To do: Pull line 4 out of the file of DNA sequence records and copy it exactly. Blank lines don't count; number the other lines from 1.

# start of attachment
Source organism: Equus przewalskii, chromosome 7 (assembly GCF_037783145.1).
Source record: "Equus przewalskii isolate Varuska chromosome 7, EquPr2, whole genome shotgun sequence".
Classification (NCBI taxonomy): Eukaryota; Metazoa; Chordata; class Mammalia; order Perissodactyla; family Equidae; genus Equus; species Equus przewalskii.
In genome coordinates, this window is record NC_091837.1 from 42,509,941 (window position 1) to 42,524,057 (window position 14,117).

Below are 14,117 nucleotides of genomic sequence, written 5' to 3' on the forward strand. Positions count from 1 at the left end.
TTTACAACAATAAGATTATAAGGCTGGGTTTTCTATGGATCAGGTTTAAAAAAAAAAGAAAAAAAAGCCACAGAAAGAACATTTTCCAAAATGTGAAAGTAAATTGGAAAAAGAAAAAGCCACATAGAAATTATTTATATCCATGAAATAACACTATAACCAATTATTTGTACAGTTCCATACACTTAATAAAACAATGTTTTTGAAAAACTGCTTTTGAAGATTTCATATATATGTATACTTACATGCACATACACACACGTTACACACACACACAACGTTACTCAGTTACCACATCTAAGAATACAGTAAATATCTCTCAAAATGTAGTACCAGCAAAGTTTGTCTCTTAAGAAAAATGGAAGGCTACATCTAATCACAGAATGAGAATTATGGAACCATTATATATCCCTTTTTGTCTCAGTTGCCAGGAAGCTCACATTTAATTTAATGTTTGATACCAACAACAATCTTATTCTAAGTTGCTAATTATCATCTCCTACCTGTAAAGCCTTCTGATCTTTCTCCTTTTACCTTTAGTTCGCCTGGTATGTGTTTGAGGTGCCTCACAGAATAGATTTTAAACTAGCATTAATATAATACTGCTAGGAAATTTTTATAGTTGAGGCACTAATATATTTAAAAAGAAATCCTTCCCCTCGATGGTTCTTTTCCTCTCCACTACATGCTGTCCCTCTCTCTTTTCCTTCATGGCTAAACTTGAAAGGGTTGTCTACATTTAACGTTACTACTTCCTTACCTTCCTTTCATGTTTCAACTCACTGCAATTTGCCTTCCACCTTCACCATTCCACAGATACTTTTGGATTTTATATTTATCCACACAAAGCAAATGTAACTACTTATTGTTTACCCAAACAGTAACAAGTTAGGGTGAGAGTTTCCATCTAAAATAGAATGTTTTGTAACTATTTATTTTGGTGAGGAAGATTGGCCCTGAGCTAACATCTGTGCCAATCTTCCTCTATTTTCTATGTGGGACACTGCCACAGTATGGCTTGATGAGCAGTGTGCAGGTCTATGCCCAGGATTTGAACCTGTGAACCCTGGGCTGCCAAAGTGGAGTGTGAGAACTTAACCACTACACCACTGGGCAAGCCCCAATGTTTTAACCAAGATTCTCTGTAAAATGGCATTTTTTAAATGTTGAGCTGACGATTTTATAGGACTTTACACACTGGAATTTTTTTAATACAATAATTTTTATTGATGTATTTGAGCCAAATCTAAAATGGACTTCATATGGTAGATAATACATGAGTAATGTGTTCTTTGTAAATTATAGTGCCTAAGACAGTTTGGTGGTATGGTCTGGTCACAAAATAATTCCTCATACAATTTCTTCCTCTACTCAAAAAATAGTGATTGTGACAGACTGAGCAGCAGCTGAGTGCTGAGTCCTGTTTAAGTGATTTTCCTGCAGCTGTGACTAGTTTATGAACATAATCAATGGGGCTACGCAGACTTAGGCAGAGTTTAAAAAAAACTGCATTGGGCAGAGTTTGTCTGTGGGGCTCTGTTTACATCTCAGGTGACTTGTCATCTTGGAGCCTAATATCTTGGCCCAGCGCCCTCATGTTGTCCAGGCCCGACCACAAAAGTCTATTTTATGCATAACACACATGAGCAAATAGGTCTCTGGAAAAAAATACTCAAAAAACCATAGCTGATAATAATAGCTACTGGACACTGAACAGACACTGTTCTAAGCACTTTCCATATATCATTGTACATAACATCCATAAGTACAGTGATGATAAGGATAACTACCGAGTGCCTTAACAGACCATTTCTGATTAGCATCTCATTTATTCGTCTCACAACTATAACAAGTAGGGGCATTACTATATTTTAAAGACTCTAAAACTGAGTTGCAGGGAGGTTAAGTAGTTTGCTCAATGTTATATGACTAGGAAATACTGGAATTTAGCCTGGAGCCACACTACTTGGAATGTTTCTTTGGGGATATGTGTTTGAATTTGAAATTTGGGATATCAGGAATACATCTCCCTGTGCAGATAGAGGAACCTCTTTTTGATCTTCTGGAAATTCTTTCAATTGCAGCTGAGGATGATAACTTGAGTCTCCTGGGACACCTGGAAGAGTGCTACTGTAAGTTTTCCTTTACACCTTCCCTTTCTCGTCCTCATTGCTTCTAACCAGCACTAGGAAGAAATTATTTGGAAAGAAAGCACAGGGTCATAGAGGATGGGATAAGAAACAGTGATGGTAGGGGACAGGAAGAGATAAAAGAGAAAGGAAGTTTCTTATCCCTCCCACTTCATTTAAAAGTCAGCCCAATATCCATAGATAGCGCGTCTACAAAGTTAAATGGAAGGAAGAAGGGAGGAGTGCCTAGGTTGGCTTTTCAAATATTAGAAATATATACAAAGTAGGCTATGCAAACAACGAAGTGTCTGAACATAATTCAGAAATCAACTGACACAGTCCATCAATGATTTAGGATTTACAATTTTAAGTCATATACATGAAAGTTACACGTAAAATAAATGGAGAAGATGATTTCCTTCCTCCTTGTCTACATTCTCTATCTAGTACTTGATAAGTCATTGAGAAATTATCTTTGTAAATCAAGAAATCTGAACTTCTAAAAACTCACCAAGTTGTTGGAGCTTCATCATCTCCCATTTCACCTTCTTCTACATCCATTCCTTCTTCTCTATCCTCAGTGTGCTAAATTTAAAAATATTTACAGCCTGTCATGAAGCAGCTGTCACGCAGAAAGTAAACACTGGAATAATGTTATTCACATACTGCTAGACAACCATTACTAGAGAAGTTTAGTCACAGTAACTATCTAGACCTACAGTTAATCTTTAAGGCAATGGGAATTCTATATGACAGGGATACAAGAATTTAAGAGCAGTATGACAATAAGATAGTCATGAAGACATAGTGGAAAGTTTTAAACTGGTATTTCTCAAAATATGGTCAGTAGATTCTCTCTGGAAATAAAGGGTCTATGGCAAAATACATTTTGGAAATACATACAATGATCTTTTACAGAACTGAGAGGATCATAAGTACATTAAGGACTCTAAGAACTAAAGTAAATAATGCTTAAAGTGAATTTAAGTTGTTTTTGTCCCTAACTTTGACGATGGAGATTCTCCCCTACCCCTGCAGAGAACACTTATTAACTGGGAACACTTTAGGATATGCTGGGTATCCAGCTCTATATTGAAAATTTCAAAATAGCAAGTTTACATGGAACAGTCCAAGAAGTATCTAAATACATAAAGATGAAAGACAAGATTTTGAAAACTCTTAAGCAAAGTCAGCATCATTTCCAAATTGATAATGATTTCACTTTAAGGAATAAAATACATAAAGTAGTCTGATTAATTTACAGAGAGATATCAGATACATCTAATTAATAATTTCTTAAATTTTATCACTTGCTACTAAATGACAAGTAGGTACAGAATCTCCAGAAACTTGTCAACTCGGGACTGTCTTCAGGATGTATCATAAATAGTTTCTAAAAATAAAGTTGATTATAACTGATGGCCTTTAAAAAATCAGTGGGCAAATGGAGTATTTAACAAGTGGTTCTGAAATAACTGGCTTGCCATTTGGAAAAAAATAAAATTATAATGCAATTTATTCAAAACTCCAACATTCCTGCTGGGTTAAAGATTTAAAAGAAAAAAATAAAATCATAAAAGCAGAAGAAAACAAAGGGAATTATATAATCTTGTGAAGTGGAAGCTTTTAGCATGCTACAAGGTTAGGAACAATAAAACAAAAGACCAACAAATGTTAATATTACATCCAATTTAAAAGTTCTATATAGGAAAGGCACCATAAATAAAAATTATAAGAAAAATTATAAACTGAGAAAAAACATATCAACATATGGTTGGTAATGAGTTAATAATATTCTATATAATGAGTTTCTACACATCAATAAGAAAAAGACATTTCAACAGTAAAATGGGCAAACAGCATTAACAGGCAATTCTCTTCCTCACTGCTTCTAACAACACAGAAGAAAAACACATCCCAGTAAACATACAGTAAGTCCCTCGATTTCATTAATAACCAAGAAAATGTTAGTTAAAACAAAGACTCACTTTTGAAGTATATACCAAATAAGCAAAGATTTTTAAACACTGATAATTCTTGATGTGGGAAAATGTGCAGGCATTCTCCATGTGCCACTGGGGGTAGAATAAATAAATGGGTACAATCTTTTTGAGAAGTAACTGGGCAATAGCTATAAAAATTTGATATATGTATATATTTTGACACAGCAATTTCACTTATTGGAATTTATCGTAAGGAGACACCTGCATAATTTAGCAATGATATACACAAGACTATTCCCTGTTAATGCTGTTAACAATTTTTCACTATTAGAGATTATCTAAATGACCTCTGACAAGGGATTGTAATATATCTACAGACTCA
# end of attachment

In genome coordinates, this window is record NC_091837.1 from 42,509,941 (window position 1) to 42,524,057 (window position 14,117).